Thursday, March 24, 2011
Refugees Flood to Australia - The Moment of Truth Looms in Bali
Julia Gillard should ditch the failed regional centre idea.
Shambolic as the government's border protection management has become, there are no clear signs of any attempt to tackle the serious policy issues at play. There are detainees missing on Christmas Island but the Immigration Minister Chris Bowen cannot tell us how many. Fires and riots are destroying much of the facility, asylum-seekers are being evacuated, new detention centres are opened or under construction elsewhere in Australia
and the latest boat arrival has been diverted directly to the mainland, but the government is remaining stubbornly inactive. There are now more than 6500 people in various detention centres, and still boats are arriving, which presents us with the inescapable conclusion that the government has lost control of the border protection regime. Mr Bowen's performance on ABC TV's Lateline on Tuesday was that of a minister at the end of his tether.
The last idea from Julia Gillard came in a pre-election thought bubble about a regional detention centre in East Timor. This idea has yet to be endorsed by the proposed host nation, let alone anyone else. As The Australian has already pointed out, in the unlikely event that that centre is ever built, it would be unlikely to make any difference. The government should abandon the proposal and examine other policy solutions such as reopening the Nauru centre and reviving a distinct visa category for asylum-seekers.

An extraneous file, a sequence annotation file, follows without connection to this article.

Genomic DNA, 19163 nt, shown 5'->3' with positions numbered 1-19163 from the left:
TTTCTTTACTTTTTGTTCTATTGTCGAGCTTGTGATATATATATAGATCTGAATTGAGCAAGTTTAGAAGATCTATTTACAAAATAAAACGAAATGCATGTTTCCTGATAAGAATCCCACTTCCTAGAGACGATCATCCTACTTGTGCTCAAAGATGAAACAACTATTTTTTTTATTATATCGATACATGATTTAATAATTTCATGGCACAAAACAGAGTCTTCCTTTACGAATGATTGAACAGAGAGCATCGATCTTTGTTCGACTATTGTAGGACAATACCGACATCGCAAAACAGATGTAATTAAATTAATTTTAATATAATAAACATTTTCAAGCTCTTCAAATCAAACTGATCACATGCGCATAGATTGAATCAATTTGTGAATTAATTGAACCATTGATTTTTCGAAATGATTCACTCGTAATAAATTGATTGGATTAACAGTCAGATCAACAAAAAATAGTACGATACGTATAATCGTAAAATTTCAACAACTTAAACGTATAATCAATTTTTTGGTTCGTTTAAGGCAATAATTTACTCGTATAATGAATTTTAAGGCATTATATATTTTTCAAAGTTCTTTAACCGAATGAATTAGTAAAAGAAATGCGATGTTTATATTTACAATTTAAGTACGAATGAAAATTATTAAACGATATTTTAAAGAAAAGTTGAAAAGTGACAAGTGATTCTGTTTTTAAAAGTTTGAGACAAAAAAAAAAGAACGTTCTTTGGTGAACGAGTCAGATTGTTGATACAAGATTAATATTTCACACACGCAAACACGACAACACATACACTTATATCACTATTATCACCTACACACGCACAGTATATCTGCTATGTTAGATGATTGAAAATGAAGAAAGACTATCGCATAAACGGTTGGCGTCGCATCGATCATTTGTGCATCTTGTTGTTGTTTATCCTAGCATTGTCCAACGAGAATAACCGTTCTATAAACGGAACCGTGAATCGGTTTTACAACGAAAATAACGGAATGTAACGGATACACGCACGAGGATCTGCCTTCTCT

Most asylum-seekers merely transit other countries in the region on a pre-organised journey to Australia, so understandably the countries they pass through consider the problem as one of Australia's making. Unsurprisingly, they expect us to provide the solutions. Our neighbours view the prospect of a regional detention centre as an attempt to pass ownership of the dilemma to them. They would prefer that Australia put back the disincentives to people-smuggling to curtail this evil trade, which creates more than a little inconvenience and cost for them. For all these reasons, Australia's championing of the East Timor solution is struggling to win overt support in the region, creating only diplomatic headaches instead.
Next week, when Mr Bowen and Foreign Minister Kevin Rudd attend the Bali regional process on people-smuggling meeting, they will confront a moment of truth. At this crucial gathering, they must either obtain broad support from other nations for a regional processing centre or finally walk away from the idea. Australia cannot afford to waste any more diplomatic capital on this improbable scheme, nor can it afford to allow continued consideration of the idea to forestall the urgent task of finding other meaningful policy reforms.
Already Mr Bowen has quietly revised downwards Australia's aims for the Bali meeting. In recent interviews, he has spoken no longer of winning support for a regional centre but for a "regional framework". He should be warned that no vague commitment to a "framework" will disguise the regional centre plan's failure.
Conspicuously, Mr Rudd so far has avoided involving himself in the proposal and will be forced to address it for the first time in Bali. Despite the obvious discontent it might stir within the government, he would do very well to assert his surer grasp of national security matters and ensure that his first intervention in his successor's misguided policy is to publicly consign it to history. ‘The Australian’ Editorial